And there was Li-Fi!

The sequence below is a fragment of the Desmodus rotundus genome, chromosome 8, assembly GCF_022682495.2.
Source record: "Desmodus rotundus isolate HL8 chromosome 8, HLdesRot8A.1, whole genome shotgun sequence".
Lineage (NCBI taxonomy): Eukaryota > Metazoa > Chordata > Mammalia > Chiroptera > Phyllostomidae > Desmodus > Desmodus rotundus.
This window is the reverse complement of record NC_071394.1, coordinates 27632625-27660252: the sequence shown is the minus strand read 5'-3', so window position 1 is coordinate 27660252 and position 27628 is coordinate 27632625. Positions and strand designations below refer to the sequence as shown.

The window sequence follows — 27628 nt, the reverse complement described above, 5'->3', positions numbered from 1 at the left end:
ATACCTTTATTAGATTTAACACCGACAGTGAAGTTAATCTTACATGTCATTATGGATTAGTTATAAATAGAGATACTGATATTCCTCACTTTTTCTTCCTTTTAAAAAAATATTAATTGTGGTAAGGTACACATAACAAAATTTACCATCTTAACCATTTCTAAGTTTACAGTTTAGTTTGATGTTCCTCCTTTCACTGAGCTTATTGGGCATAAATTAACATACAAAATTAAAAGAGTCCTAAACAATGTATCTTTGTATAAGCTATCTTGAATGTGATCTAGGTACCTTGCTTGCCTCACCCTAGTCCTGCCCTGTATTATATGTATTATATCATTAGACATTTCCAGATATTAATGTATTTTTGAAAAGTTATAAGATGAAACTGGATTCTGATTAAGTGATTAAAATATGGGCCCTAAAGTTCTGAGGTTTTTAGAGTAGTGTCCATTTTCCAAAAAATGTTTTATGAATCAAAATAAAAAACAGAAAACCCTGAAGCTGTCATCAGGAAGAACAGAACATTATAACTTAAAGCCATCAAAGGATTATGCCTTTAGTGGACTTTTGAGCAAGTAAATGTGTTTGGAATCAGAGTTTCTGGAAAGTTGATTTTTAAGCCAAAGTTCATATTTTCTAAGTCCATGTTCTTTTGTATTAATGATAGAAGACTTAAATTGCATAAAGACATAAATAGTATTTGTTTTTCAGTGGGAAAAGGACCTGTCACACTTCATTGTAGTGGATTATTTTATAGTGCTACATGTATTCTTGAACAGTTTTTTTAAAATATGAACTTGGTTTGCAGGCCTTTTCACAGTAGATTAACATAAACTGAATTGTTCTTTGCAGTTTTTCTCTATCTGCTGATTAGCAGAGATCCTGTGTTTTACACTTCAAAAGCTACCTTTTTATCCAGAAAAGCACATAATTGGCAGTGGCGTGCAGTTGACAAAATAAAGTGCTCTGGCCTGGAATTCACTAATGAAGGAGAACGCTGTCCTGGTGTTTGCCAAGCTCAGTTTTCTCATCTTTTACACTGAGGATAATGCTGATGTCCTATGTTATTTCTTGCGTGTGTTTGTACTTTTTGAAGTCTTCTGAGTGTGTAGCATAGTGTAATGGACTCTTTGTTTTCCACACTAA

Residents of the Camille Claudel eco-district in Palaiseau (Essonne) will be some of the very first in France to enjoy Li-Fi network access at home. The technology uses light to carry information wirelessly using extremely precise geolocation. Already a leading player in rolling out Li-Fi in public spaces, EDF is now looking to bring this idea right into people's homes. To achieve this, EDF Optimal Solutions launched a call for projects in December 2015 with the Partager La Ville platform so as to identify the most useful apps for residents and to recruit the most ingenious start-ups working in wireless light-based transmission. And the winner can now be revealed: Home LiFi-Services, which works on interconnection between connected devices. It includes the companies Actiled, Courchevel Telecom, Algonano, Mon P'ti Voisinage and Bee Lifi. We spoke to Valentine de Lajarte, director and co-founder of Partager La Ville, about this original approach. How did the Home Li-Fi project come about? Valentine de Lajarte: We'd noticed that Li-Fi technology existed but wasn't really being used. We thought it made sense to use the Partager La Ville platform to bring together a range of stakeholders who could set out the future of this breakthrough innovation – and, more specifically, who could determine new uses that are better suited to and more useful for residents. After dialogue with the municipality of Palaiseau, ScientiPôle Aménagement (1) and EDF Optimal Solutions, the choice was made to roll out Li-Fi technology and to develop services to help dependent people remain at home. Alongside this, EDF Optimal Solutions was also behind the roll-out of outdoor Li-Fi technology through the 75 street lights in Palaiseau's Camille Claudel neighbourhood. Why did you choose this theme? The over-60s currently account for 23% of the population of France, and this should reach 31.5% by 2050. But the majority of elderly people say they want to stay at home for as long as possible, preferring this option to moving to expensive specialised facilities. However, 80% of day-to-day accidents among the over-65s are caused by falls at home. In this context, geolocated communication services using Li-Fi – for example safety warnings – show their true value. Could you give us an example of services that could be offered thanks to a Li-Fi network within buildings? An artificial intelligence could detect abnormal movements within a home, such as prolonged lack of movement in a corridor, which could indicate a fall. But the benefits of this system only really become clear if a warning is sent to a remote assistance platform and if this warning is looked into, for example, by a concierge service. Remote medical consultations could even be used as an additional system feature. To go further Find out the project on website (in French) At the heart of the biggest eco-district in Palaiseau